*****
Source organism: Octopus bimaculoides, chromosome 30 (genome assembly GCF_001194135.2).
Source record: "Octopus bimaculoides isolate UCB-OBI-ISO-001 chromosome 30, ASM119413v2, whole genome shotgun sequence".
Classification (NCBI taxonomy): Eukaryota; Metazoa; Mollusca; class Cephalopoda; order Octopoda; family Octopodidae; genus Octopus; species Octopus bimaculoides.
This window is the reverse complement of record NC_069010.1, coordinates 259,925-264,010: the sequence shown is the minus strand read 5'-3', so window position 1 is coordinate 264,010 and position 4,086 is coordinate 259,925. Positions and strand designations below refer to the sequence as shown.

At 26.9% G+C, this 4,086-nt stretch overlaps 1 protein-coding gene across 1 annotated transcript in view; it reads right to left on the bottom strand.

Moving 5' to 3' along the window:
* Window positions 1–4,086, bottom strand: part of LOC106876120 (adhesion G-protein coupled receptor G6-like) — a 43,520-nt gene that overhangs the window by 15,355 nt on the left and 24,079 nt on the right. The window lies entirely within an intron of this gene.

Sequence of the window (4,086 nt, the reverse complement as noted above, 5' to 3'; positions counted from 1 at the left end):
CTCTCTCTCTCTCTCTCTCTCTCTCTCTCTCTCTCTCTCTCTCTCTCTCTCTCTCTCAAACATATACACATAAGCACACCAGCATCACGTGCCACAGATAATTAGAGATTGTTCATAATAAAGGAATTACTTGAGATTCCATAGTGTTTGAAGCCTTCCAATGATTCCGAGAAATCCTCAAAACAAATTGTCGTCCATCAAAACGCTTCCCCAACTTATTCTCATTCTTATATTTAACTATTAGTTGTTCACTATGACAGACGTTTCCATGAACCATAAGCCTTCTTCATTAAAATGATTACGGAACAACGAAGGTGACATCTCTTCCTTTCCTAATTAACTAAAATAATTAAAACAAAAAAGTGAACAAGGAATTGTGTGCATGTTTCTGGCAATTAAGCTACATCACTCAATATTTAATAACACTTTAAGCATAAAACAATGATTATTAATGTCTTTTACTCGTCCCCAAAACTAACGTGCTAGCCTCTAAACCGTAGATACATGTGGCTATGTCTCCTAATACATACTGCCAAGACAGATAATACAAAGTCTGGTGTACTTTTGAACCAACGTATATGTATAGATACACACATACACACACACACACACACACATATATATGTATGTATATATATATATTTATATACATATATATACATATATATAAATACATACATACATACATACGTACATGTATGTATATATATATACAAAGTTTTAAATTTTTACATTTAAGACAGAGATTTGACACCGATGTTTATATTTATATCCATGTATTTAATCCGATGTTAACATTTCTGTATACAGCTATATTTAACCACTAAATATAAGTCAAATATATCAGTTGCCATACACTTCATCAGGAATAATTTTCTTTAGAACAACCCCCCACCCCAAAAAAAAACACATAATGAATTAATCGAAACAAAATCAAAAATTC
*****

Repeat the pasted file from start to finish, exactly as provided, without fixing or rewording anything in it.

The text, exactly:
Source organism: Octopus bimaculoides, chromosome 30 (genome assembly GCF_001194135.2).
Source record: "Octopus bimaculoides isolate UCB-OBI-ISO-001 chromosome 30, ASM119413v2, whole genome shotgun sequence".
Classification (NCBI taxonomy): Eukaryota; Metazoa; Mollusca; class Cephalopoda; order Octopoda; family Octopodidae; genus Octopus; species Octopus bimaculoides.
This window is the reverse complement of record NC_069010.1, coordinates 259,925-264,010: the sequence shown is the minus strand read 5'-3', so window position 1 is coordinate 264,010 and position 4,086 is coordinate 259,925. Positions and strand designations below refer to the sequence as shown.

At 26.9% G+C, this 4,086-nt stretch overlaps 1 protein-coding gene across 1 annotated transcript in view; it reads right to left on the bottom strand.

Moving 5' to 3' along the window:
* Window positions 1–4,086, bottom strand: part of LOC106876120 (adhesion G-protein coupled receptor G6-like) — a 43,520-nt gene that overhangs the window by 15,355 nt on the left and 24,079 nt on the right. The window lies entirely within an intron of this gene.

Sequence of the window (4,086 nt, the reverse complement as noted above, 5' to 3'; positions counted from 1 at the left end):
CTCTCTCTCTCTCTCTCTCTCTCTCTCTCTCTCTCTCTCTCTCTCTCTCTCTCTCTCAAACATATACACATAAGCACACCAGCATCACGTGCCACAGATAATTAGAGATTGTTCATAATAAAGGAATTACTTGAGATTCCATAGTGTTTGAAGCCTTCCAATGATTCCGAGAAATCCTCAAAACAAATTGTCGTCCATCAAAACGCTTCCCCAACTTATTCTCATTCTTATATTTAACTATTAGTTGTTCACTATGACAGACGTTTCCATGAACCATAAGCCTTCTTCATTAAAATGATTACGGAACAACGAAGGTGACATCTCTTCCTTTCCTAATTAACTAAAATAATTAAAACAAAAAAGTGAACAAGGAATTGTGTGCATGTTTCTGGCAATTAAGCTACATCACTCAATATTTAATAACACTTTAAGCATAAAACAATGATTATTAATGTCTTTTACTCGTCCCCAAAACTAACGTGCTAGCCTCTAAACCGTAGATACATGTGGCTATGTCTCCTAATACATACTGCCAAGACAGATAATACAAAGTCTGGTGTACTTTTGAACCAACGTATATGTATAGATACACACATACACACACACACACACACACATATATATGTATGTATATATATATATTTATATACATATATATACATATATATAAATACATACATACATACATACGTACATGTATGTATATATATATACAAAGTTTTAAATTTTTACATTTAAGACAGAGATTTGACACCGATGTTTATATTTATATCCATGTATTTAATCCGATGTTAACATTTCTGTATACAGCTATATTTAACCACTAAATATAAGTCAAATATATCAGTTGCCATACACTTCATCAGGAATAATTTTCTTTAGAACAACCCCCCACCCCAAAAAAAAACACATAATGAATTAATCGAAACAAAATCAAAAATTC